Thursday, June 13, 2013

Matter matters (learning from the Church Fathers)

In recent years there's been a revival of interest in the church fathers among evangelical Protestants. This is a great thing in my opinion for it reconnects us to the writings and practices of the generations of saints that came immediately after the apostles. As part of a Christian tradition that sprung out of the 16th-century Reformation it would be very easy for me to go back only as far as Martin Luther and John Calvin, but that would be to neglect the fact that no less than Calvin quoted the Patristics constantly, and saw himself as leading the church in a course correction back to the path blazed by Augustine and his predecessors.

Contributing to the revival of interest in the fathers is a series of books by Christopher Hall, chancellor of Eastern University in St. Davids, PA. I've been enjoying the third volume in that series Worshiping with the Church Fathers.

At the outset Hall acknowledges one of the biggest hurdles to the typical evangelical reader -- the fathers' sacramental worldview, or what he calls "sacramental realism". To them the elements of worship -- water, bread, wine, oil -- were much more than symbolic. Hall suggests that they had a more balanced view of the material stuff of worship than later generations who drifted in the direction of ascribing magical qualities to such as bread and wine, or those at the other extreme who tended to see these as merely symbols. Against the Gnostic philosophies of the day that taught a radical dualism between the spiritual and the physical, the church fathers believed that God had blessed physical matter, and was using it to accomplish our salvation. When common elements such as water, bread and wine were consecrated they became conduits of divine grace. Something actually happened in the sacraments of baptism and the Eucharist (the Lord's Supper). In this belief they had to look no further for confirmation than the Incarnation.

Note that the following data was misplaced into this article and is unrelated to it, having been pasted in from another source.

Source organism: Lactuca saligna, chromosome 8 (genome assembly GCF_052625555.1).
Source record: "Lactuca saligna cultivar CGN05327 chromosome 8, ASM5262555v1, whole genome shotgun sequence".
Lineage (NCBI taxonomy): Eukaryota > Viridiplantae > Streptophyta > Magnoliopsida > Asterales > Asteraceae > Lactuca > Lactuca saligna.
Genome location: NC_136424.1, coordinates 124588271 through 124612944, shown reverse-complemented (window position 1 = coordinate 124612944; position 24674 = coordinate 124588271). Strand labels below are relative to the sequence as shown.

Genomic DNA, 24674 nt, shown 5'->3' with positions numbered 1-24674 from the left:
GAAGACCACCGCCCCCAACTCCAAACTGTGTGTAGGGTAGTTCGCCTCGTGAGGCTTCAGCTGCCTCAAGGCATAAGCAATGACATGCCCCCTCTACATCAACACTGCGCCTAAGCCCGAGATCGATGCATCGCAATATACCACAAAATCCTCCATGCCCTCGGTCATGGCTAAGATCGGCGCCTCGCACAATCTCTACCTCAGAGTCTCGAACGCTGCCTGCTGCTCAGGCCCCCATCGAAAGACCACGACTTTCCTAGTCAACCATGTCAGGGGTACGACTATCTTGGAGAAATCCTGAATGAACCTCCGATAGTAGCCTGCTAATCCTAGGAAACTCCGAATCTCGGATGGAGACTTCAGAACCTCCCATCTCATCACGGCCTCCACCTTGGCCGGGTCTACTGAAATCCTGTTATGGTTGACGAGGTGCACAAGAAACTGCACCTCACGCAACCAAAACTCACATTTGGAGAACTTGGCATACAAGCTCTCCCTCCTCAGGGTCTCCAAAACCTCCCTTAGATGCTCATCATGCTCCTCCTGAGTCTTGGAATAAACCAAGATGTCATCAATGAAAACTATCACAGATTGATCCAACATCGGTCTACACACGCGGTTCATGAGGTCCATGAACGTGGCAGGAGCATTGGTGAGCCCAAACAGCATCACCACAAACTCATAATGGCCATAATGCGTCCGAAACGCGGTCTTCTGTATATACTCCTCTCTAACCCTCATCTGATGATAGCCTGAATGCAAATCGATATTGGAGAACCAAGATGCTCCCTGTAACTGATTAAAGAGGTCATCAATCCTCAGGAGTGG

I really like this quote from John of Damascus for the way it illustrates their balanced approach.

I do not venerate matter, I venerate the fashioner of matter, who became matter for my sake and accepted to dwell in matter and through matter worked my salvation, and I will not cease from reverencing matter, through which my salvation was worked. . . . I reverence the rest of matter and hold in respect that through which my salvation came, because it is filled with divine energy and grace.

Does that fall strangely on your ears? It does mine. But this is one of the values of reading the church fathers noted by Hall -- they force us to confront potential theological blind spots. We may find ourselves disagreeing with them, but disagreement should only come after we've listened carefully and self-critically to what they have to say.

Quote from p. 23 of Worshiping with the Church Fathers (InterVarsity, 2009)


Matthew said...

Great article Stephen, thanks for posting! Being Catholic, that sacramental view - which resists both gnostic dualism and materialism - is in my DNA and central to my faith, and so to see evangelical Protestants having a growing interest in the Patristic period is very inspiring to me. I need to do more homework on the Church Fathers, but from what I've read (and as you indicated with that quote - which falls on my ears like Bach by the way!), that sacramental view is there, although in an inchoate form. It's wonderful to think that their writings are a potential point of contact between us - or at the very least, an opportunity to, as you said, better understand where we disagree and why. Thanks again for the post, it made my night!

Stephen Ley said...

Matt, thanks for the kind comments and thanks for reading! Like you I love finding points of contact between our various Christian traditions. This book is definitely filling in a gap in my knowledge of church history and theology.